Land Application of Dredged Material at Port Manatee

by Jay F. Beckman, Bromwell & Carrier Inc, Lakeland, FL, USA,
W. David Carrier, III, Bromwell & Carrier Inc, Lakeland, FL, USA,
Thomas A. Shoopman, Bromwell & Carrier Inc, Lakeland, FL, USA,

Document Type: Proceeding Paper

Part of: Dredging and Dredged Material Disposal


Maintenance dredging of approximately 600,000 cu yd of highly plastic clay was conducted in October 1983. This material was deposited on a nearly 200 acre tract of farmland in a depth of about 5 ft. After desiccation, the clay will only be about 1 ft (30 cm) deep, and this layer will be mixed with the natural sands by plowing and discing. Chemical studies have shown that potential problems with the reclamation of sea water sediments, such as acidity, salinity, and contaminants, will not adversely affect the reclaimed soil. Leaching of the excess salts by rainfall will yield a soil suitable for agricultural use within two to three years. It is likely that the land will be improved for agricultural use, and will not be adversely affected for future construction. The initial construction costs of dikes and site preparation were about 40% less for the land application method and reclamation costs, and development costs are considerably less as well.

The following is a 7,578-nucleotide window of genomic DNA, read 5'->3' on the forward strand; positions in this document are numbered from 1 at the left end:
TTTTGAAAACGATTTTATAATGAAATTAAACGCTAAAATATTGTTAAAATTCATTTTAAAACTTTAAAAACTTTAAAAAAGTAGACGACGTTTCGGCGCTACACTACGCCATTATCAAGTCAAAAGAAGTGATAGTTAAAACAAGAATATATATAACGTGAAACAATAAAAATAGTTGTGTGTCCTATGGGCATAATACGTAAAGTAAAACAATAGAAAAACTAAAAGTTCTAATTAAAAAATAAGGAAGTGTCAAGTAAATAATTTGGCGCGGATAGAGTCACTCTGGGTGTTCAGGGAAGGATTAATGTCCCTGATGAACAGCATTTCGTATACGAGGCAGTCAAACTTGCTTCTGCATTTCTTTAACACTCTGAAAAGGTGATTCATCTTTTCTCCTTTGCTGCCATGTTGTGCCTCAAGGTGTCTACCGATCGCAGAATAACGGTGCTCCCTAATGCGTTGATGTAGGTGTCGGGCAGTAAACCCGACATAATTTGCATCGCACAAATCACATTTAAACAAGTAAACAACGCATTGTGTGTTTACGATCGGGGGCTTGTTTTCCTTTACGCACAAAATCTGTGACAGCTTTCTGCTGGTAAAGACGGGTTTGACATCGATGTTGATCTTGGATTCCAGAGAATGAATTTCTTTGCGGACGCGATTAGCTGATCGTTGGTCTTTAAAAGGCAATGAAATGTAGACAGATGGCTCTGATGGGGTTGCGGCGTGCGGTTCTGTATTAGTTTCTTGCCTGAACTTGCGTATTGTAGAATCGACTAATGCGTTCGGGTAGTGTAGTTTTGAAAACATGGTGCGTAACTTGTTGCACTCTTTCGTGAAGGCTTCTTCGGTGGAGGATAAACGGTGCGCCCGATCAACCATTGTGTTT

Subject Headings: Dredged materials | Agriculture | Water reclamation | Construction costs | Ports and harbors | Clays | Soil mixing | Salt water

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